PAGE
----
The Danger of Low Trading Volume

 |  Includes: DIA, QQQ, SPY
by: Babak

As a technical analyst, I normally look at price action exclusively but volume is undeniably, another important element of the market. I’m a bit reluctant to delve into the concept of volume because a lot of what is already out there is bunk.

In any case, here is an interesting chart of the recent NYSE total volume (5 day simple moving average) and the S&P 500 Index (SPX). It shows that, usually, when trading volume dries up the market tops out.

Although it isn’t marked on the graph, I’m sure you’ve already noticed that the opposite seems to also be true: when volume screams higher, propelled by frenzied trading, more than not, we have an important floor put under the market.

The recent market condition did provide us with such a spike high in total volume, but it was short of previous ones in January 2008 and October 2007. I’m a bit concerned that volume has dropped to a fairly low level already. On its own this wouldn’t mean that much, but it is one more addition to the already growing list of indicators blinking a caution sign.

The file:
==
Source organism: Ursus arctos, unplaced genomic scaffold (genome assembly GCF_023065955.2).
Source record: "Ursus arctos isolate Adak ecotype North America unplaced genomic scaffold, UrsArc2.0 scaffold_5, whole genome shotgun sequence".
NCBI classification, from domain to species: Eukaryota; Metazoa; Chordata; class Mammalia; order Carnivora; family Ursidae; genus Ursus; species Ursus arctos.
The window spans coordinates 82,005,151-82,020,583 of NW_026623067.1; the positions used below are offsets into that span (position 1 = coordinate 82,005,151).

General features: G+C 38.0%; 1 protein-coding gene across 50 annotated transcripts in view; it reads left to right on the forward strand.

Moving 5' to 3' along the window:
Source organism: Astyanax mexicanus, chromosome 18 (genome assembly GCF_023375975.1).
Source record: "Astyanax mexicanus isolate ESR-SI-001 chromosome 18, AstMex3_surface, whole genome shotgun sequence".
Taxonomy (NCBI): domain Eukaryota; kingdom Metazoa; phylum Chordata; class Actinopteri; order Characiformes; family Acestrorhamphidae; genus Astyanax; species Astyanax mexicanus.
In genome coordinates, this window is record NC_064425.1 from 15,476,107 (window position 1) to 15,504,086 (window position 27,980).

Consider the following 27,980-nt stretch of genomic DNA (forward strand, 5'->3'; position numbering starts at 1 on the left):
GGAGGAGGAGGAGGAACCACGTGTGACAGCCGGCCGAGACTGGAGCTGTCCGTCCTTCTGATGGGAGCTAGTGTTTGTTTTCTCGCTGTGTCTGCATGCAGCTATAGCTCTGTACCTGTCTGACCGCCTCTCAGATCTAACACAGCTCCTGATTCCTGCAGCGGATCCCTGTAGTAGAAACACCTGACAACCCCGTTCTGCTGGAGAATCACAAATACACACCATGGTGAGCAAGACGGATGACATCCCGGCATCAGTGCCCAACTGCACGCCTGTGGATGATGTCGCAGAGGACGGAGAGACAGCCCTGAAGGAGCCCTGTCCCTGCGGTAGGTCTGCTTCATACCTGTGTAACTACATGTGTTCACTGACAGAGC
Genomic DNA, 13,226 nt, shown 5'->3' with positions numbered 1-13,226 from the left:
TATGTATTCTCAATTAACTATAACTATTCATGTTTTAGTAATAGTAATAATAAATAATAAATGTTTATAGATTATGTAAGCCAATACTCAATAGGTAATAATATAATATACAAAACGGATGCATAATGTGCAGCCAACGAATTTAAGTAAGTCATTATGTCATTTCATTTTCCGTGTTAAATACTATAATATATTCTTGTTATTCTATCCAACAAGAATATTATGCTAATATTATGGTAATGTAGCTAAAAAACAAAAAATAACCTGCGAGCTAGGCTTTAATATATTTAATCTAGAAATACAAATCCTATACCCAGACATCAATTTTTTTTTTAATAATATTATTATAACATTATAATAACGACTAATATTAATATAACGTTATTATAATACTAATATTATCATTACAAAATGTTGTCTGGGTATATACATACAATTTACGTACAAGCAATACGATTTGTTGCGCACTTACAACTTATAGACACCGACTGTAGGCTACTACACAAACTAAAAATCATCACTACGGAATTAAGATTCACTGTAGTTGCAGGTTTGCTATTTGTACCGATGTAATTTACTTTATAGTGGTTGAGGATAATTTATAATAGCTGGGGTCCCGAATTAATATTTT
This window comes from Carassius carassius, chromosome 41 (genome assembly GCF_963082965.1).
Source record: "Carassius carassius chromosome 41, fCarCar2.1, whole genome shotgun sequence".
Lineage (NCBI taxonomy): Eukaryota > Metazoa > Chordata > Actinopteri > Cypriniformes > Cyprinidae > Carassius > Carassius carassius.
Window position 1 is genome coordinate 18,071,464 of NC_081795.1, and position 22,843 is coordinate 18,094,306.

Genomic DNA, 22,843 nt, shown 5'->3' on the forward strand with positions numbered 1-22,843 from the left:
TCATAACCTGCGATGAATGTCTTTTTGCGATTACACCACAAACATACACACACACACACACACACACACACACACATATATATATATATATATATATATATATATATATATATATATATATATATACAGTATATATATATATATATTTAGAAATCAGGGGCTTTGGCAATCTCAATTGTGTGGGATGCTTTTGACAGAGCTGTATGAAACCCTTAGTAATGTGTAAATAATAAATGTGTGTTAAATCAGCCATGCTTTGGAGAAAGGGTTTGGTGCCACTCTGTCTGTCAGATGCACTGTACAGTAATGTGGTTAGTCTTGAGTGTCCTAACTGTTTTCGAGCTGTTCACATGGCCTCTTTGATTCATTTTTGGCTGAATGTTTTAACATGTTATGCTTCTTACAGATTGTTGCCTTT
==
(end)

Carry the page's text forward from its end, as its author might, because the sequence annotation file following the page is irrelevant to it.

For obvious reasons, the time around the end of the calendar year and the start of the new year has to be excused from this analysis. Furthermore, since total volume drifts slowly higher, comparing a time horizon longer than a few years gives us problems. As well, this isn’t a 100% reciprocal relationship, the “?” points out an instance where price continued higher, even after a period of very low trading volume.

There are more advanced ways of looking at total volume that would mitigate such structural short comings (for example, using bands and seasonally adjusted data) but I simply wanted to introduce the concept. You can run with it and report back.